SVSU Policy Committee weighs anti-bullying policy


BENNINGTON -- The Southwest Vermont Supervisory Union's Policy Drafting Committee discussed several issues at its monthly meeting on Monday, including bullying, school lunches, and public participation at meetings.

After discussing the matter with legal council, the committee has decided not to include adult to child bullying in the SVSU's anti-bullying policy, as had been recommended by a member of the public at a previous meeting. The largest problem, according to SVSU Superintendent Catherine McClure, was the differing standards for children and adults. Instead, the language in the current anti-bullying policy, which has been warned and will go to the districts for approval, will remain referencing only bullying by other students or groups of students.

Instead, the policy committee will look to include guidelines for staff treatment of students in the employee handbook, and are looking into drafting a policy in regards to visitors to the buildings who may harass or bully students.

To aid in that discussion, McClure presented the policies of the Litchfield, N.H., School District, where she had previously been superintendent for five years, in regards to employee-student relations and staff ethics. The committee will consider adopting these, or similar, policies for SVSU. "With the number of employee misconducts that I've seen during my tenure, I think we need to send a message," said McClure.

McClure also said a more defined policy can give additional guidance where there might not be consistency between individual districts policies.

The SVSU's Student Nutrition and Wellness policy has also been under review, as boards across the country are updating their nutrition policies to comply with recent changes to the Richard B. Russell National School Lunch Act.

One new federal policy that caught the attention of several members of the committee was that a la carte menu items should be priced higher relatively to school lunches, to encourage students to purchase hot lunches. Several committee members, including chairman Leon Johnson, expressed disagreement with the wording of the policy. A la carte menu items, which are strictly regulated by the federal government in terms of caloric content and nutritional information, are made available to purchase for students who may want to supplement lunches brought from home, or who don't like what is being served on a particular day. These menu items are not eligible for the free lunch program.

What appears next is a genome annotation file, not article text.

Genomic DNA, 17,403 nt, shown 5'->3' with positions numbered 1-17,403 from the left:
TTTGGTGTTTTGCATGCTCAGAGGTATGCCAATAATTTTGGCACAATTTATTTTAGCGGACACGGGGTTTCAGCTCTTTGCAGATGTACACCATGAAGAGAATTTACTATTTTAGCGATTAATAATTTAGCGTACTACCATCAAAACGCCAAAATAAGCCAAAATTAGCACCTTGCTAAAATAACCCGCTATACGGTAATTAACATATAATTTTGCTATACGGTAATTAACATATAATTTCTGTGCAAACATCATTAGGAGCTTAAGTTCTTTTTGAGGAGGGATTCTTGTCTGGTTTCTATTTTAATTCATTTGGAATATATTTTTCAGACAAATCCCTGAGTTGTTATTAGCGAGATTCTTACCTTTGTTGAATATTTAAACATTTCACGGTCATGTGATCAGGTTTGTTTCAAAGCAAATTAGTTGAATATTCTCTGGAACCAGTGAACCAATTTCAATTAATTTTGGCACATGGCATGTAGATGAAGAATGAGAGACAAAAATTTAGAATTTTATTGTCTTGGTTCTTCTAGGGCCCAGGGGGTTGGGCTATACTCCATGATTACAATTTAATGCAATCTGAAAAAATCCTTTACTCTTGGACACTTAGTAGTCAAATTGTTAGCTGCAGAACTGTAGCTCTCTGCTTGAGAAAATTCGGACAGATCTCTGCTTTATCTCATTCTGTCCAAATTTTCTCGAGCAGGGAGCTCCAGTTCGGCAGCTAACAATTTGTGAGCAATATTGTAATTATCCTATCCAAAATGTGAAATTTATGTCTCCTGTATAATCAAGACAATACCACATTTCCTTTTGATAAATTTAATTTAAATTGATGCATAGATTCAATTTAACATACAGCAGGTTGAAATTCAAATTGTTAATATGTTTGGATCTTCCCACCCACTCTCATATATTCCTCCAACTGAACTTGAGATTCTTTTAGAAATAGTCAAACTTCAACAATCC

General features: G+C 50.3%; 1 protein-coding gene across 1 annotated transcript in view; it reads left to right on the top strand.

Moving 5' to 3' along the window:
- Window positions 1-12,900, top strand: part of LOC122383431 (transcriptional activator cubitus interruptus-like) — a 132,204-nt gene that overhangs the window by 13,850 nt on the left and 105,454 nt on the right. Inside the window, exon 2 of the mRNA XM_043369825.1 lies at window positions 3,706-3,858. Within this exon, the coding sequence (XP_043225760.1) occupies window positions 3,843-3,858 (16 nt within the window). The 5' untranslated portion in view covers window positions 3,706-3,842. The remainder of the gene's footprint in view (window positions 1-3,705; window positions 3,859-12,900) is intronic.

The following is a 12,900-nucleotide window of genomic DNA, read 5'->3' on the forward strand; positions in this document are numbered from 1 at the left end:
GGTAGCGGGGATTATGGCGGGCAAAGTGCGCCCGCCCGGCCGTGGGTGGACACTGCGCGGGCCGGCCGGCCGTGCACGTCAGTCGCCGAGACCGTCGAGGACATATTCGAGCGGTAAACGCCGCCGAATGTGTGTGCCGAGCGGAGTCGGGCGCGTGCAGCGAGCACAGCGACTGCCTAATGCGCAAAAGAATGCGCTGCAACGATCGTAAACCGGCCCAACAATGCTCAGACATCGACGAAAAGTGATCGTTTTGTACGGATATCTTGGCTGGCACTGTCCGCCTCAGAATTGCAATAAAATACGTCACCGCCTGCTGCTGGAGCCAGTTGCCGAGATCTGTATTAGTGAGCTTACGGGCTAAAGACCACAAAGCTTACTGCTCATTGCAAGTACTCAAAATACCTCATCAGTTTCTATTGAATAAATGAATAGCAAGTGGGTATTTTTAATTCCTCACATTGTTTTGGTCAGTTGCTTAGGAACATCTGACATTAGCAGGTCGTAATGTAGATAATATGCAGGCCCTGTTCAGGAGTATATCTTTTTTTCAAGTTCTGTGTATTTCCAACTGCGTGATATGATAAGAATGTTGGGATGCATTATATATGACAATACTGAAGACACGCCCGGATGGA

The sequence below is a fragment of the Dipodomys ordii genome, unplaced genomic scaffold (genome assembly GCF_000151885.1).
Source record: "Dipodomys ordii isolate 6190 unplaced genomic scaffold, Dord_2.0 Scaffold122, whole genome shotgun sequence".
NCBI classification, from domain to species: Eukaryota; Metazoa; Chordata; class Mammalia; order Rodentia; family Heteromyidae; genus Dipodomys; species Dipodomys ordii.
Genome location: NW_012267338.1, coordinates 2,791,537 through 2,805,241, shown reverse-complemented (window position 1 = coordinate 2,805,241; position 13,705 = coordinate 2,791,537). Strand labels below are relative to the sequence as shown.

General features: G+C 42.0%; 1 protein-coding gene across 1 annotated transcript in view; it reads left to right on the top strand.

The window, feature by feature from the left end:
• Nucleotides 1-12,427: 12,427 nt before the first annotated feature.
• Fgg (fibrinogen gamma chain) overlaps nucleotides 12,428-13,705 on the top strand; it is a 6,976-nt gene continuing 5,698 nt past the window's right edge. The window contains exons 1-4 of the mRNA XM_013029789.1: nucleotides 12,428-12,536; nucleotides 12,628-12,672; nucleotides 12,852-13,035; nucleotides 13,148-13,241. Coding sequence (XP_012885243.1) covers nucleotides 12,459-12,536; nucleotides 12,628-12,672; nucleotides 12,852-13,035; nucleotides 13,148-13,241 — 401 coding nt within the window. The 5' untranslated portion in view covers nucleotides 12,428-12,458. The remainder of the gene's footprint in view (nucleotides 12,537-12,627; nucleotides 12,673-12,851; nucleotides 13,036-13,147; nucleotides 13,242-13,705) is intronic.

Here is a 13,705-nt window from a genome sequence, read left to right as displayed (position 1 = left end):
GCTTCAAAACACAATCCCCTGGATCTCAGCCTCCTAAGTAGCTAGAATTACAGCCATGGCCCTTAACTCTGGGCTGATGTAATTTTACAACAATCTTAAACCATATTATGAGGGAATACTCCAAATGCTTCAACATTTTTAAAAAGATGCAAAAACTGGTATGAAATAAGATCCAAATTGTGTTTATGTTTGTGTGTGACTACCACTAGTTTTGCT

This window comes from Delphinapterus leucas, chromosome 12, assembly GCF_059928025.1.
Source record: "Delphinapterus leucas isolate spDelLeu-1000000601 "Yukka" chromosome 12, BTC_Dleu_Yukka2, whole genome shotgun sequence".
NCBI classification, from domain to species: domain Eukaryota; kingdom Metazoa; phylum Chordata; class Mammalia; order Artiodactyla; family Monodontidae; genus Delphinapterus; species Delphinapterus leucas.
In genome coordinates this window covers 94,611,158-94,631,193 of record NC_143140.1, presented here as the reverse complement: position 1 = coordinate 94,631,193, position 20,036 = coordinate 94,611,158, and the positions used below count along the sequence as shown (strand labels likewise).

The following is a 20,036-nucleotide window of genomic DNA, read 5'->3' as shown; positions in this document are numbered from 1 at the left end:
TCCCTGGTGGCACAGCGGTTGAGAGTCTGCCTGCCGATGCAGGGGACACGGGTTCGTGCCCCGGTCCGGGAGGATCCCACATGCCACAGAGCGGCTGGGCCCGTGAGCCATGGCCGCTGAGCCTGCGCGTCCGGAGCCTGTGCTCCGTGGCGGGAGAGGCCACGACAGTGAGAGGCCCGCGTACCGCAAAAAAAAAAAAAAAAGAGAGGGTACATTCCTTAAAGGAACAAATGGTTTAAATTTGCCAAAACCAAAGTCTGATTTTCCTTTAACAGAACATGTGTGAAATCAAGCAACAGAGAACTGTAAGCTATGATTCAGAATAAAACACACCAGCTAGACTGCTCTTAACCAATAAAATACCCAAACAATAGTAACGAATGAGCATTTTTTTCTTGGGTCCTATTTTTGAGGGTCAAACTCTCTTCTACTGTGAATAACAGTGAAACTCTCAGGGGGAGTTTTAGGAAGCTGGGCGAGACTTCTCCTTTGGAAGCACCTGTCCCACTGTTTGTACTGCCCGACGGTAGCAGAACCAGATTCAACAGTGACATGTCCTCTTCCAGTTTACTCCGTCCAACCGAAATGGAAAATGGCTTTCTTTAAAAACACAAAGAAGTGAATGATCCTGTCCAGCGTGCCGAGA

Finally, McClure brought up the need for a policy to control public participation at SVSU meetings. "We want to make sure that the public is welcome," said McClure, "but that it doesn't become a public forum." McClure and Johnson both noted that too many public comments sometimes make it difficult for boards and committees to get work done.

"There's a need for structure," said Johnson. McClure suggested that the public comments portion of meetings is the appropriate time for members of the public to voice their concerns. The committee will consider creating policy in regards to public comments at their next meeting on Feb. 3.

Derek Carson can be reached for comment at Follow him on Twitter @DerekCarsonBB


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